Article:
Now I like competition, and have always been very competitive. There are definite long term advantages to good competition, it creates evolution. The next generation of TA will be born from a healthy competition between manufacturers to create tomorrow’s solutions, each better then its predecessor. But this type of competition is variable infinite. You can create a great solution without boundaries. That’s the pro. The con comes when the buyer’s perception is that glass is glass. If we are lucky, that perception is based on a well-rounded standard like ATPD 2352, which addresses both ballistic and environmental parameters. There are many that do not. But even then, what does the buyer get for their money and what message is sent? Well the buyer had better be getting TA that will stop the threat as sold while maintaining at least the minimum optical quality and life cycle environmental testing deems necessary. The message it sends however is, “give me the cheapest solution that meets the bare minimum requirement”. Now you have manufacturers researching how to build a product that is the cheapest it can be while meeting only the minimum requirements (I’m wearing my required 15 pieces of flair). Doing the bare minimum doesn’t feel good, but does that make it wrong?

The threat faced by the US warfighter is evolving and so too should the armor used to defeat it. I do not want to start a protection vs. mobility discussion here, so let’s highlight technologies that stop the increasing threat without adding weight. Technologies like lightweight TA, advanced materials, battle damage sensors and multi-kit solutions. Even for sustainment we should be upgrading with better solutions. And we should be researching parameters that evolve TA, not devolve it. If there is no monetary reward for researching evolutionary (or revolutionary for that matter) solutions you diminish the incentive to do so. With so few new vehicle programs there is a need to backfill with RDT&E dollars if one wishes to advance armor evolution.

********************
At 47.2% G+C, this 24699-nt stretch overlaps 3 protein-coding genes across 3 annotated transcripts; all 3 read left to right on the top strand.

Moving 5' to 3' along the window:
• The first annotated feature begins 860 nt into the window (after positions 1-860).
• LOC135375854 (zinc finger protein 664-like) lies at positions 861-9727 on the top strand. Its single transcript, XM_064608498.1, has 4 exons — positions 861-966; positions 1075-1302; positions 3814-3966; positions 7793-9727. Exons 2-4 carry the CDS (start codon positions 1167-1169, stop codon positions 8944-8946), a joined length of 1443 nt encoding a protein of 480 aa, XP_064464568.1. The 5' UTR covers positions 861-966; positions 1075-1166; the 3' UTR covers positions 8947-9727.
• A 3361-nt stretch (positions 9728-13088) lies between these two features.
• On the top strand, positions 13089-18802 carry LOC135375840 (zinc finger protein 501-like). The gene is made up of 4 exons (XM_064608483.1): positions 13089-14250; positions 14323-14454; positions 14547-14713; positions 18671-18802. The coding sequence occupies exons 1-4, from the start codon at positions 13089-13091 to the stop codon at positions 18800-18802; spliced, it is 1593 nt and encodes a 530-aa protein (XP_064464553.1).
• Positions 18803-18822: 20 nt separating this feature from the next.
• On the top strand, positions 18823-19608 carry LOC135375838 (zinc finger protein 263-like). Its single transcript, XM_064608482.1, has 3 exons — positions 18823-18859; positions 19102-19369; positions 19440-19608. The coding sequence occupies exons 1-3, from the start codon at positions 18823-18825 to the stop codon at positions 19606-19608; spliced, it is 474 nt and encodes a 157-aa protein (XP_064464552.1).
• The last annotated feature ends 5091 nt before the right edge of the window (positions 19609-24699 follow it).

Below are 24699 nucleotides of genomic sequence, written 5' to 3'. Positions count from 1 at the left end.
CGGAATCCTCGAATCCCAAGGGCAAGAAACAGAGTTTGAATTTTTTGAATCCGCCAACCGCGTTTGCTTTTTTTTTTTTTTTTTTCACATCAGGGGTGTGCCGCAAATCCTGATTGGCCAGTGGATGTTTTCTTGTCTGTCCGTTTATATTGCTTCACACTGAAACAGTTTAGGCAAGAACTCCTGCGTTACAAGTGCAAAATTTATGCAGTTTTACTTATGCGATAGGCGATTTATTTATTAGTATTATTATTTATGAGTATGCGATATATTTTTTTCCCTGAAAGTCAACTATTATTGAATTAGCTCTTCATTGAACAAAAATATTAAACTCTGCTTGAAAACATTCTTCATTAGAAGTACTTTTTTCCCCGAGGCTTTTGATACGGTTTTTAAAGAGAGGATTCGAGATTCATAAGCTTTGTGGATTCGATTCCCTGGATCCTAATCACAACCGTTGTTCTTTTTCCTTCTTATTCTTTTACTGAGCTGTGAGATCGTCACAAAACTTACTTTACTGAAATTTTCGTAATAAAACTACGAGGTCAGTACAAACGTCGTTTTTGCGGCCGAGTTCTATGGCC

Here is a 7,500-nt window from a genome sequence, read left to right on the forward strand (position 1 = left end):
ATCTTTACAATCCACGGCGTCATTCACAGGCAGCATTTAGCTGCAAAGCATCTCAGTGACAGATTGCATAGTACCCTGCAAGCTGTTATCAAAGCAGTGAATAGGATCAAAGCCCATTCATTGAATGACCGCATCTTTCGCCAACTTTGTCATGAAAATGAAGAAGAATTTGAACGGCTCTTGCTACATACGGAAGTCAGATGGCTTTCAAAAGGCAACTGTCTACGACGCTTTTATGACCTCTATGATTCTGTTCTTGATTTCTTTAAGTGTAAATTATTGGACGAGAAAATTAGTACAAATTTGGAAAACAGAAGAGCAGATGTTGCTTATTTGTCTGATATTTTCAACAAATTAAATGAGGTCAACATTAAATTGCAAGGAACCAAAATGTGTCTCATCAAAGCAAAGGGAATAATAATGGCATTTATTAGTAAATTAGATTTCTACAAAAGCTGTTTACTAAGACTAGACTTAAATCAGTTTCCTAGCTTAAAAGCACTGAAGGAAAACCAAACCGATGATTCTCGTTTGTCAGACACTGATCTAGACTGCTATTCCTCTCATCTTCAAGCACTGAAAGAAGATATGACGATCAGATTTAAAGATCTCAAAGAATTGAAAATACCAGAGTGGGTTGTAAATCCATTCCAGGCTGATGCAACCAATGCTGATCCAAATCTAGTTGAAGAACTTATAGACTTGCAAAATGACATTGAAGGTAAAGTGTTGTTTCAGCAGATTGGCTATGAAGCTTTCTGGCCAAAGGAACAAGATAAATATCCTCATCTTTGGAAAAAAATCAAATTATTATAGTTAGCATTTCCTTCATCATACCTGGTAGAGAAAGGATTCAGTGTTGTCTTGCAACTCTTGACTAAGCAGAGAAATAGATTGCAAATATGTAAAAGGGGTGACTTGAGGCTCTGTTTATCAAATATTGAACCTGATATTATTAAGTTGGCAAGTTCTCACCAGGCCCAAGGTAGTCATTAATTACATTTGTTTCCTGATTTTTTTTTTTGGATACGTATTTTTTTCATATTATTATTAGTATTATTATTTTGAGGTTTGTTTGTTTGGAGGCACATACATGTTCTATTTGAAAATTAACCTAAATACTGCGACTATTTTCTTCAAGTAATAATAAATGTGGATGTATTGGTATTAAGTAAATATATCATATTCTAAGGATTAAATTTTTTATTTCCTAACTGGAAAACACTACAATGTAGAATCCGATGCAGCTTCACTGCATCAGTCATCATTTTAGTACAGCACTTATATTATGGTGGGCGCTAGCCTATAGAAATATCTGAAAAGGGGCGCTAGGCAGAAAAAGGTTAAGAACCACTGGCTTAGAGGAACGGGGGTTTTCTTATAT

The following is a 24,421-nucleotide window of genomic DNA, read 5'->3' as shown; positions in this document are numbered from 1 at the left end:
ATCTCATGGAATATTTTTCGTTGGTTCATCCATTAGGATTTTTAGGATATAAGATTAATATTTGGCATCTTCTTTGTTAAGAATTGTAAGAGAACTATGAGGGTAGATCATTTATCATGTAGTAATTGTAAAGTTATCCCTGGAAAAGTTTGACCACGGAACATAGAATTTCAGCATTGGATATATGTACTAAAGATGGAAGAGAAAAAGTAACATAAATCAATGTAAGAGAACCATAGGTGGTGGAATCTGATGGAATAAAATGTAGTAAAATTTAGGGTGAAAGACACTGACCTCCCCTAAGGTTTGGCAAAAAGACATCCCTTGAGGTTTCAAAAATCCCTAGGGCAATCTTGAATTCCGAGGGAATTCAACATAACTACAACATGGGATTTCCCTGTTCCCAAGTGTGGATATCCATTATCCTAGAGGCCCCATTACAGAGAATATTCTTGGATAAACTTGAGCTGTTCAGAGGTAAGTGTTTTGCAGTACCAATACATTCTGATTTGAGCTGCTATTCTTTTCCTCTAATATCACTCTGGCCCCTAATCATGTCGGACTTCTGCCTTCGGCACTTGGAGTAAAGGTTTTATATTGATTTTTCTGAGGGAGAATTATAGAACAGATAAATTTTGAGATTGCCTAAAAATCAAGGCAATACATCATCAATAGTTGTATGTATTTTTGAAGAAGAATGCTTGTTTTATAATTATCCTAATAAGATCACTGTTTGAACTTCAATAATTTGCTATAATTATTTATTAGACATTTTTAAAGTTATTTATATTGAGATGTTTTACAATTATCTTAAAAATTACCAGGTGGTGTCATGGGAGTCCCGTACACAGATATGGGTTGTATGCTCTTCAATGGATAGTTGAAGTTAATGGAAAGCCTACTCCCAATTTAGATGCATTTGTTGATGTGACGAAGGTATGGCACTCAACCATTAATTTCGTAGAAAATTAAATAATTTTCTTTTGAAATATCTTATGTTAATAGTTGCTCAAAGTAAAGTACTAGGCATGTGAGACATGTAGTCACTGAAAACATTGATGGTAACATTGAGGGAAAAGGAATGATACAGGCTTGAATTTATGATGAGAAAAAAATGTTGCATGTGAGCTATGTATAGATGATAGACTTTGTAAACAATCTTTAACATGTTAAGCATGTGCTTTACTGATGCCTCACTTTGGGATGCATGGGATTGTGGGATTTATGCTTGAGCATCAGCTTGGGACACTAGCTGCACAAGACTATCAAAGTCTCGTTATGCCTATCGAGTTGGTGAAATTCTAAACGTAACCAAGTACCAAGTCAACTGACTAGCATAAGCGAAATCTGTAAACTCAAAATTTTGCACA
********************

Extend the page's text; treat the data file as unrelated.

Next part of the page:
To be fair, a good business should understand its product and the solutions it provides. It should also understand the customer and their evolving needs. Keeping an eye on the gaps and future requirements should drive a good company to research and develop game changing products, a surefire way to avoid commodity status. But a good company is also a profitable company. The customer must take some responsibility in shaping the risk/reward landscape to meet their long term objectives. The US Military has been the leading world power due, in part, to the technologies it possesses. As we move into more lean procurement times we need to be careful to not create a roadmap to obsolescence. We also need companies who are willing to wear more than 15 pieces of flair even though it’s not required.

This whole post makes me think of this for some reason…

Thursday, July 21, 2011

OSG continues to support Navistar Defense, USMC and the US Army.

20 July 2011
OSG continues to support Navistar Defense, USMC and the US Army.
OSG’s unique transparent armor solutions continue to protect the US warfighter following orders received by Navistar Defense from U.S. Marine Corps Systems Command. 
Navistar Defense received its third delivery order for 140 International® MaxxPro® Recovery vehicles with rocket-propelled grenade (RPG) nets as announced July 18th, 2011.
This 140 recovery vehicle order follows two recent orders for 471 International® MaxxPro® Dash vehicles and 250 International® MaxxPro® Dash ambulances and also includes additional parts and support for the Mine Resistant Ambush Protected (MRAP) vehicles in theater.  OSG will provide transparent armor solutions as a subcontractor on all three orders.
OSG operates three cutting-edge manufacturing facilities on two continents, serving more than thirty militaries worldwide. OSG support its partners from R&D and engineering to full scale production of transparent armor, frames, assembly and more. OSG is a one stop, in house solution for all of your transparent armor needs.

Learn more about Oran Safety Glass at www.osg-armor.com
For more information please contact us.